A more complete appreciation of the present invention and its improvements can be obtained by reference to the accompanying drawings, which are briefly summarized below, to the following detailed description of illustrated embodiments of the invention, and to the appended claims.

BRIEF DESCRIPTION OF THE DRAWINGS

FIG. 1 illustrates an exemplary computing device that may be used in one exemplary embodiment of the present invention.

FIG. 2 is a functional block diagram illustrating two exemplary methods for transmitting data between an application and a remote computing device.

FIG. 3 is a functional block diagram illustrating exemplary components of a software environment for launching an application.

FIG. 4 is a functional block diagram illustrating components of a software environment in which the present invention may be implemented.

FIG. 5 is a flow diagram generally illustrating a process for initiating a computer application to change its functionality in accordance with the present invention.

FIG. 6 is a flow diagram generally illustrating a process for changing the functionality of a computer program in accordance with the present invention.

DETAILED DESCRIPTION OF THE PREFERRED EMBODIMENT

The inventors of the present invention have appreciated that a variety of functions may be changed or added to computer application according to the method provided without recompiling the computer application or modifying the kernel. The following detailed description focuses on changing the input/output operation of an application to take advantage of additional functionality. The input/output operation of the application is changed without recompiling the application. It is appreciated, in light of the following detailed description, that other functions may be changed or added to a computer application according to the present invention. These and other aspects of the invention will become apparent after reading the following detailed description.

FIG. 1 illustrates an exemplary computing device that may be used in one exemplary embodiment of the present invention. With reference to FIG. 1, one exemplary system for implementing the invention includes a computing device, such as computing device 100. In a very basic configuration, computing device 100 typically includes at least one processing unit 102 and system memory 104. Depending on the exact configuration and type of computing device, system memory 104 may be volatile (such as RAM), non-volatile (such as ROM, flash memory, etc.) or some combination of the two. System memory 104 typically includes an operating system 105, one or more program modules 106, and may include program data 107. This basic configuration of computing device 100 is illustrated in FIG. 1 by those components within dashed line 108.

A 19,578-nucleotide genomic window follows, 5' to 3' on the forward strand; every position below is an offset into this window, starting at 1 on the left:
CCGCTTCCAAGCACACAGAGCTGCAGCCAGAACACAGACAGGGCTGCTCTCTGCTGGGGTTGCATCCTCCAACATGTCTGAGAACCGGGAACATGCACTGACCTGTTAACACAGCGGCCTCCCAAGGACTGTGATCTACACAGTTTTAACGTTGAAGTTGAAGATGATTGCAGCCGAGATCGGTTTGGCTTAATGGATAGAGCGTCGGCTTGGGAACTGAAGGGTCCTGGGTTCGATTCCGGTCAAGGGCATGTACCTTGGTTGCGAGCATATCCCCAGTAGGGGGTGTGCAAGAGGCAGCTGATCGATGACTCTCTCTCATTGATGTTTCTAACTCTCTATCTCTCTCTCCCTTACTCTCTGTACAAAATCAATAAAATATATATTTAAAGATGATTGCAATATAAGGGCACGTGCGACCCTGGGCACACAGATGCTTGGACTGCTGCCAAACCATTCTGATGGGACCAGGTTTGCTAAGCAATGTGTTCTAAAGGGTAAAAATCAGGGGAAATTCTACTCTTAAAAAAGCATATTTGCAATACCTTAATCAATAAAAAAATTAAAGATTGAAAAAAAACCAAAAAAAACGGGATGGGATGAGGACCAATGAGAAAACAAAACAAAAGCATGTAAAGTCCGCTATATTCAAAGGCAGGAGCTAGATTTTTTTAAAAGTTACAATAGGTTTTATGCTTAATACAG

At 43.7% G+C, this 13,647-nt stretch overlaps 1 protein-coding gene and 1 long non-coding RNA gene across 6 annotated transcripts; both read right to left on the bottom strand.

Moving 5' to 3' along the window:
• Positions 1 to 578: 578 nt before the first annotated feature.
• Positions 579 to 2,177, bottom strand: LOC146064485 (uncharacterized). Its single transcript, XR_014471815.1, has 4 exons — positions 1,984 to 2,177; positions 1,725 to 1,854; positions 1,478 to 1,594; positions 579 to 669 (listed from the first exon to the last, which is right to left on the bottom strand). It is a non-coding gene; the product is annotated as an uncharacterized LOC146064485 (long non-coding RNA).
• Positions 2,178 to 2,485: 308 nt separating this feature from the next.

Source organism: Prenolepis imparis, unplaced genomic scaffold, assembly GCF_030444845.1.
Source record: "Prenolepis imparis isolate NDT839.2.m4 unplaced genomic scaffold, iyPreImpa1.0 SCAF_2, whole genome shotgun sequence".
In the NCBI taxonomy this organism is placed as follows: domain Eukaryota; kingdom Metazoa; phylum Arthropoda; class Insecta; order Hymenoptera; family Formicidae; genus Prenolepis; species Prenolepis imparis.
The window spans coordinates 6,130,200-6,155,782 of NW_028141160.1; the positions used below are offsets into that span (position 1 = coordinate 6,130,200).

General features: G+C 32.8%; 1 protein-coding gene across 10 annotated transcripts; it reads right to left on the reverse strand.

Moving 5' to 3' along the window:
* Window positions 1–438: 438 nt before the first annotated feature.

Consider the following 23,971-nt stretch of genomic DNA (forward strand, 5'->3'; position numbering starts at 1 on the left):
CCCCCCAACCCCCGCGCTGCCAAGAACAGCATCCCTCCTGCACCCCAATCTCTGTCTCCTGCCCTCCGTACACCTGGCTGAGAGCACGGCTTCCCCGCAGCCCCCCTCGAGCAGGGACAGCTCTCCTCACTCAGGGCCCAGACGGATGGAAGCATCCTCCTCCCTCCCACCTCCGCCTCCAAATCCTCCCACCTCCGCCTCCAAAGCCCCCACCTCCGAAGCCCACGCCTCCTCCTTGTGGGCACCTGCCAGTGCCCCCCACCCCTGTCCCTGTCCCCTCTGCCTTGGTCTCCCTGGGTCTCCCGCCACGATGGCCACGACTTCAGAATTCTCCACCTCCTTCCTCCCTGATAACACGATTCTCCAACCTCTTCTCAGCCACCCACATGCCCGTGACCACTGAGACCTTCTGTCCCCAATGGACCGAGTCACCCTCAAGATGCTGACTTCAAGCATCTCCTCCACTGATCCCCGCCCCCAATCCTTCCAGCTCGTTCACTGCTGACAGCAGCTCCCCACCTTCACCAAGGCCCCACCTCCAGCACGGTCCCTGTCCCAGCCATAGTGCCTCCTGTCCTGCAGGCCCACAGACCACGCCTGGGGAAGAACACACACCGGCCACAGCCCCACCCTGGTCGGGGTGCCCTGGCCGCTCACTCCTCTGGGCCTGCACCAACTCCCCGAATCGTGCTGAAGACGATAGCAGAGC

Computing device 100 may have additional features or functionality. For example, computing device 100 may also include additional data storage devices (removable and/or non-removable) such as, for example, magnetic disks, optical disks, or tape. Such additional storage is illustrated in FIG. 1 by removable storage 109 and non-removable storage 110. Computer storage media may include volatile and nonvolatile, removable and non-removable media implemented in any method or technology for storage of information, such as computer readable instructions, data structures, program modules, or other data. System memory 104, removable storage 109 and non-removable storage 110 are all examples of computer storage media. Computer storage media includes, but is not limited to, RAM, ROM, EEPROM, flash memory or other memory technology, CD-ROM, digital versatile disks (DVD) or other optical storage, magnetic cassettes, magnetic tape, magnetic disk storage or other magnetic storage devices, or any other medium which can be used to store the desired information and which can be accessed by computing device 100. Any such computer storage media may be part of device 100. Computing device 100 may also have input device(s) 112 such as keyboard 122, mouse 123, pen, voice input device, touch input device, etc. Output device(s) 114 such as a display, speakers, printer, etc. may also be included. These devices are well known in the art and need not be discussed at length here.